A Tarrant County judge ruled Friday in favor of the family of a brain-dead pregnant woman who wished to take the mother off life support.
The ruling came after a brief hearing held Friday afternoon in a case that has drawn attention around the world. The judge said Marlise Munoz must be removed from life support by 5 p.m. on Monday.
The hospital can appeal and said in a statement after the ruling it will consult with the Tarrant County DA's office on its next move.
Munoz, 33, developed a blood clot, and in November, before controversy surrounded her brain-dead condition, Munoz was taken to JPS Hospital, 14 weeks pregnant with her second child.
The hospital disagreed with the family's wishes to have her removed from life support, citing a Texas law that requires a pregnant woman to be kept on life support until the fetus is viable at about 24 to 26 weeks.
During Friday's hearing, Erick Munoz sat stoic, only getting up once before it began to hug his family members. He wept twice -- once when graphic details about his wife were read to the judge, and again when the judge read the ruling.
"This is the decision we sought," said Heather King, Erick's attorney. "There's nothing happy about today."
Erick's attorney told the judge that JPS Hospital keeping Marlise Munoz on artificial life support since November was treating the 33-year-old wife and mother of a young boy like a science experiment.
During the hearing, the attorney for JPS, Larry Thompson, agreed that Marlise was brain-dead, which drew a question from the judge: why, then, had the hospital not yet pronounced her dead?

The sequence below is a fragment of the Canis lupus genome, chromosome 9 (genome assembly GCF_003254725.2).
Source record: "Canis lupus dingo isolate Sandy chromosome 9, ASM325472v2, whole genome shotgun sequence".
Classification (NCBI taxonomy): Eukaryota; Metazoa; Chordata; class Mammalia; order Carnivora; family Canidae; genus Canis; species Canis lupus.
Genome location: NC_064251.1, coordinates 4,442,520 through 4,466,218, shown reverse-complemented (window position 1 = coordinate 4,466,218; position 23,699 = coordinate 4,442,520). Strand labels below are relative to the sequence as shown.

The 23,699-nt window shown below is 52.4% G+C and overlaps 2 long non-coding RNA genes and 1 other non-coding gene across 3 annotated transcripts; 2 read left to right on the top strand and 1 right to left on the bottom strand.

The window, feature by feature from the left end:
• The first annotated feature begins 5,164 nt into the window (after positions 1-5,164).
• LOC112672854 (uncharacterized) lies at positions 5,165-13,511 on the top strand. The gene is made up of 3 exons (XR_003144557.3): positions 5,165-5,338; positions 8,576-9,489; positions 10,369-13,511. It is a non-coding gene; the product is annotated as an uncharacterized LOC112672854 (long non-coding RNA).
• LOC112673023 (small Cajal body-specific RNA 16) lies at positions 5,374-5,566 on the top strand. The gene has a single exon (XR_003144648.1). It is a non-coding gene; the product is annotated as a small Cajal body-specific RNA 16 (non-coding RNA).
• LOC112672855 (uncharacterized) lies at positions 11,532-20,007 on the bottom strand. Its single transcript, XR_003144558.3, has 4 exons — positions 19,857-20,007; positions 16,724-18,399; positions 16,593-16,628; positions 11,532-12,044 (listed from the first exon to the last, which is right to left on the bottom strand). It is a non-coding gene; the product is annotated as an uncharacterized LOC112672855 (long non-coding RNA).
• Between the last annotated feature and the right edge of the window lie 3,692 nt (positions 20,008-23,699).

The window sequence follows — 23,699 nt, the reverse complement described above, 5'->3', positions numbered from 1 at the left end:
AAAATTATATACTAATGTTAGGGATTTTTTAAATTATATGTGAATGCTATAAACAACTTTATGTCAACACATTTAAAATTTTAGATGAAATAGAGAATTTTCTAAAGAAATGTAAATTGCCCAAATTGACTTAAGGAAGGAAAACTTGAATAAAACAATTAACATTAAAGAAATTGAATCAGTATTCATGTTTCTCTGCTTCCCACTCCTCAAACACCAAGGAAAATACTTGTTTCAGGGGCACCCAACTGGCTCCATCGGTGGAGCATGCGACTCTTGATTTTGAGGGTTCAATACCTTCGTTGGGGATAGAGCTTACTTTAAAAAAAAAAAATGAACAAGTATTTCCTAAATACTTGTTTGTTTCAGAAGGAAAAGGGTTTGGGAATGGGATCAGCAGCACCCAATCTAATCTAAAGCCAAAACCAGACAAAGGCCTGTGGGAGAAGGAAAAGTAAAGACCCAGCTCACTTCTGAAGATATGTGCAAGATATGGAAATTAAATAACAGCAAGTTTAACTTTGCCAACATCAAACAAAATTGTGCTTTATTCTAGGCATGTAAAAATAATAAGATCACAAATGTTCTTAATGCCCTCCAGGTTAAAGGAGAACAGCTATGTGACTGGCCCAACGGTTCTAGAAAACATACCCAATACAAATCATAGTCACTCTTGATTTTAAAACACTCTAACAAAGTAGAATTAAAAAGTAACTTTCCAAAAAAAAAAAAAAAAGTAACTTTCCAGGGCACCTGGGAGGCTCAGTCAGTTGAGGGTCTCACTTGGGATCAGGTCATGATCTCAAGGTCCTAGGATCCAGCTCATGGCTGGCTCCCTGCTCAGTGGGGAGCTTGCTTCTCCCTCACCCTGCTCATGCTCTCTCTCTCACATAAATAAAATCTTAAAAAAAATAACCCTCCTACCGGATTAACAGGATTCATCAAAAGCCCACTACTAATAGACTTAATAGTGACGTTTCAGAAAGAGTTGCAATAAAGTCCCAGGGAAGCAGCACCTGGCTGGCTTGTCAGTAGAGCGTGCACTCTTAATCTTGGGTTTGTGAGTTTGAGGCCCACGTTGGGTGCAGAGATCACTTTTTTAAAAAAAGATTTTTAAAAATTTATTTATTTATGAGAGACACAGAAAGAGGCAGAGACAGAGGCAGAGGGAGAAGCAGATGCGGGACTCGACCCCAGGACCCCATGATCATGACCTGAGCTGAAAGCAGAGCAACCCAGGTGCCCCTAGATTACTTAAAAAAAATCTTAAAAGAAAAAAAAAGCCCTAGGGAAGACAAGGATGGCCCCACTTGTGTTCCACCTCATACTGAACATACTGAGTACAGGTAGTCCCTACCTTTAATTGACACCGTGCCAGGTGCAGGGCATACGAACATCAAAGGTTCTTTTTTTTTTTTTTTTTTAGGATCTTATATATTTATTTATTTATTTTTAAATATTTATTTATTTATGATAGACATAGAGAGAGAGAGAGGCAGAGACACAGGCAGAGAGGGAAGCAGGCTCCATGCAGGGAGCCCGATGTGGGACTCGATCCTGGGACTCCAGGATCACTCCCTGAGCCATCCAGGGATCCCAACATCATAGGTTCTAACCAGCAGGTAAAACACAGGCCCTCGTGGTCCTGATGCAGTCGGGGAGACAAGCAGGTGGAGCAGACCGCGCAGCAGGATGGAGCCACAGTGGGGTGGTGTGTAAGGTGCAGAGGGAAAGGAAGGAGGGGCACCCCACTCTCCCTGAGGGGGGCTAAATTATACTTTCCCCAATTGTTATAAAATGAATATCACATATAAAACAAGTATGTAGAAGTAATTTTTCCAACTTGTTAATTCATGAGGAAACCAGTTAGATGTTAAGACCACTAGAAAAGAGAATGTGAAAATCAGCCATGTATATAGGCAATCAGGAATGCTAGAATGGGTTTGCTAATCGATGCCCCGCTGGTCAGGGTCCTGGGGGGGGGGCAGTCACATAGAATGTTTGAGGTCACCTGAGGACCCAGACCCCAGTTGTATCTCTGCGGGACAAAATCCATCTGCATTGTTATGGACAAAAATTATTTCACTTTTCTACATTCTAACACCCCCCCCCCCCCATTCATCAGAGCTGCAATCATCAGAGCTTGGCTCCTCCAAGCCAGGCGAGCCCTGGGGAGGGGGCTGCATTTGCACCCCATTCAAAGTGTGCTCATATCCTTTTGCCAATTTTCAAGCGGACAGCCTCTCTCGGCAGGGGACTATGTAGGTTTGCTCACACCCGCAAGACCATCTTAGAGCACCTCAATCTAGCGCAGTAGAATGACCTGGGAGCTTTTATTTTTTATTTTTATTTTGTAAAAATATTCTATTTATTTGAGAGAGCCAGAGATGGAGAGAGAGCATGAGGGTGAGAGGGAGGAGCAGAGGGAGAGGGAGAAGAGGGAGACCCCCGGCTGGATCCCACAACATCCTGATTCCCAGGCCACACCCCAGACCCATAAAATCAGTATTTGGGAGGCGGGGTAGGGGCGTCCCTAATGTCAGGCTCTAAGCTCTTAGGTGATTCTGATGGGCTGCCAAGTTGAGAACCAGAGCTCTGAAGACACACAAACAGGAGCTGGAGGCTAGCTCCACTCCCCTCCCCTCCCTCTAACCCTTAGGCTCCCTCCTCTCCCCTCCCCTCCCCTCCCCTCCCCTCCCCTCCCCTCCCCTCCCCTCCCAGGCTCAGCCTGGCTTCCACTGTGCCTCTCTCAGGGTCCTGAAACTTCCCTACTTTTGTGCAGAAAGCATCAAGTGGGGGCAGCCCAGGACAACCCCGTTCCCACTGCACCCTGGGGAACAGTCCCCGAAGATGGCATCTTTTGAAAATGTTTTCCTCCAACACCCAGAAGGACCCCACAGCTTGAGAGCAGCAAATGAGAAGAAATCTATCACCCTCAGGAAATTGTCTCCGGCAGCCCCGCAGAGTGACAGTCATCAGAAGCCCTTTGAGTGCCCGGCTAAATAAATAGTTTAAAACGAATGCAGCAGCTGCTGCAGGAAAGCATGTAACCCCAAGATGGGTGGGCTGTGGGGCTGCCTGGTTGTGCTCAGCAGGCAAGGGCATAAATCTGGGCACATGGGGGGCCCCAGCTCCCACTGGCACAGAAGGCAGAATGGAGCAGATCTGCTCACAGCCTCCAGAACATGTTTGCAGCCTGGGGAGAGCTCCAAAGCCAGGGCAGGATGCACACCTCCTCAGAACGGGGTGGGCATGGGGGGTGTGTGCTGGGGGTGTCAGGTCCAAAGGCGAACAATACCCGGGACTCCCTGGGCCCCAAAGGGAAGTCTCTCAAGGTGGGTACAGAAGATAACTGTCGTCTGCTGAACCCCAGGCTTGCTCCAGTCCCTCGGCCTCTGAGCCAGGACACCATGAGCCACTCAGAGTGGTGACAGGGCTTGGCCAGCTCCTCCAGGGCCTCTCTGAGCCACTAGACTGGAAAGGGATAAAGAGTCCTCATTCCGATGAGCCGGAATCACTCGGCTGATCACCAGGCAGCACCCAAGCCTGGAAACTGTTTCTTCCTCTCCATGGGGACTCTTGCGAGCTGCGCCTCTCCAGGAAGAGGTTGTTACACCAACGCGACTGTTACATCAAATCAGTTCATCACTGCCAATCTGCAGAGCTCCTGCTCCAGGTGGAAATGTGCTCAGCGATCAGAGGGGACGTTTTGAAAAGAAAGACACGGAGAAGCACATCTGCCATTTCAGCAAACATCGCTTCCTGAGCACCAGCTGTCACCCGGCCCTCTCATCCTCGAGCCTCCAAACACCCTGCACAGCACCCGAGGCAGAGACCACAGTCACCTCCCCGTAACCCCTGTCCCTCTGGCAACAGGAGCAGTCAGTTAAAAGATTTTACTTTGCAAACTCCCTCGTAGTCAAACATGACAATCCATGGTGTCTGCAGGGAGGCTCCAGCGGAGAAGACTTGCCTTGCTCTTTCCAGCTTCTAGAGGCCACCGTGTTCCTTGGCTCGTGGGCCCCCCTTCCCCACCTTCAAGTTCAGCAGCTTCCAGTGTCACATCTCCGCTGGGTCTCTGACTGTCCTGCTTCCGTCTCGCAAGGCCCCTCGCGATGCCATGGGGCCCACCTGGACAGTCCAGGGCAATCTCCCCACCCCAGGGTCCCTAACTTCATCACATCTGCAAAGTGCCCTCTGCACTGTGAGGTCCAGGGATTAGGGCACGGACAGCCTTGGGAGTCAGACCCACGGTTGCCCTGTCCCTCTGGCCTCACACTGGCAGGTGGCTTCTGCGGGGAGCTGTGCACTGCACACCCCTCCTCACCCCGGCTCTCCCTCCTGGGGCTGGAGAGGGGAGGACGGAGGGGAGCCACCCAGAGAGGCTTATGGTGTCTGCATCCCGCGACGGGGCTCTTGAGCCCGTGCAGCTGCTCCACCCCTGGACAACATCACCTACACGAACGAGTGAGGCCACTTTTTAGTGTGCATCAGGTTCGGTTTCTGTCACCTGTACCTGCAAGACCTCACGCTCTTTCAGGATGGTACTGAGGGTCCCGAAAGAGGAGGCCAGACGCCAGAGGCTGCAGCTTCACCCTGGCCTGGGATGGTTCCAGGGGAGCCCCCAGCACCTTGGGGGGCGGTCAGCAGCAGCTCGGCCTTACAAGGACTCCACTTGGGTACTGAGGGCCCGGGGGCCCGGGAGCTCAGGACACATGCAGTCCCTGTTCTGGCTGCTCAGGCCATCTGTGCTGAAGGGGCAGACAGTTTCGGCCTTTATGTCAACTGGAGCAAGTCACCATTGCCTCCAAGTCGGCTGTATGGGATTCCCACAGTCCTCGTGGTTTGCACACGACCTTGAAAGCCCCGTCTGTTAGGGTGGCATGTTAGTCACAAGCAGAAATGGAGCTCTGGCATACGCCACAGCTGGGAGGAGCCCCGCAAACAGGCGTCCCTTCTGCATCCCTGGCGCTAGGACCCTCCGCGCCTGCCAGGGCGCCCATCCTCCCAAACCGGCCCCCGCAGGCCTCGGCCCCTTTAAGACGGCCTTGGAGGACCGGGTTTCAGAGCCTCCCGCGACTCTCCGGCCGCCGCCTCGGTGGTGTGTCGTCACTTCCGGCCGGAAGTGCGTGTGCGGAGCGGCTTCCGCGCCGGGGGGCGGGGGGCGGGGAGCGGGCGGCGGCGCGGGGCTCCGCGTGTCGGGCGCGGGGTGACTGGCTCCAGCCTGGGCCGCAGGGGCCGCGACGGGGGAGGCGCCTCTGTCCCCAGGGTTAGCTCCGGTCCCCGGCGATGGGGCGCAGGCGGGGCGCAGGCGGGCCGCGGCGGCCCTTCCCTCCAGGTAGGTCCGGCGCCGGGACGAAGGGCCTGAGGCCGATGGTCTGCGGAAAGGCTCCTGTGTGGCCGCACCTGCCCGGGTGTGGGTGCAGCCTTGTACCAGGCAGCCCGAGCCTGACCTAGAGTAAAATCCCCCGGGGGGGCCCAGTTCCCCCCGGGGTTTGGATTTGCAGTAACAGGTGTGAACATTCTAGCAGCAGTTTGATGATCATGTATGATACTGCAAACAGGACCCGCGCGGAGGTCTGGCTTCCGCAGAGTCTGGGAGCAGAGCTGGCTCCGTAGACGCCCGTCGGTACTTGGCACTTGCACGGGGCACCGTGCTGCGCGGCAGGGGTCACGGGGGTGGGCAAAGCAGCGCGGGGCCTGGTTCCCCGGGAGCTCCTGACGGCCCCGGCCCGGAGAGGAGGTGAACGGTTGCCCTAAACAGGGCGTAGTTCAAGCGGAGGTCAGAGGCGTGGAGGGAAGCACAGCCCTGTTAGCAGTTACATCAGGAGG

The judge told Thompson that most of the laws he used in his argument pertained to someone who is alive.
For many, the case focused on the potential of life for the fetus. Those at the hearing like the President of Texans for Life Coalition said that JPS was doing the right thing.
"We have a baby here who is almost 23 weeks, old very bear viability depending on how healthy he or she is, and we would like to see that due respect and..for this baby's rights are covered as well," said Kyleen Wright with Texans for Life.
Outside the courthouse, demonstrators stood in support of Erick.
Court documents filed on Friday by a family's lawyers and prosecutors representing a Fort Worth hospital stated the fetus inside a brain-dead pregnant woman was "not viable."
The court filing was the first time the hospital publicly acknowledged the deteriorating condition of the fetus and came just hours before the Friday afternoon hearing.
Erick Munoz, Marlise's husband, filed his own two-page sworn affidavit Thursday.
He begins by stating, "Since my wife's death on November 26th, 2013, I have had to endure the pain of watching my wife's dead body be treated as if she were alive."
He goes on to say he is positive that his wife Marlise is dead and lists several reasons, saying in part, "When I bend down to kiss her forehead, her usual scent is gone, replaced instead with what I can only describe as the smell of death."
He also says, "Her limbs have become so stiff and rigid due to her deteriorating condition that now, when I move her hands, her bones crack and her legs are nothing more than dead weight."
Lawyers for the family on said Wednesday said in a court filing the fetus of Munoz "is distinctly abnormal" and its lower extremities deformed.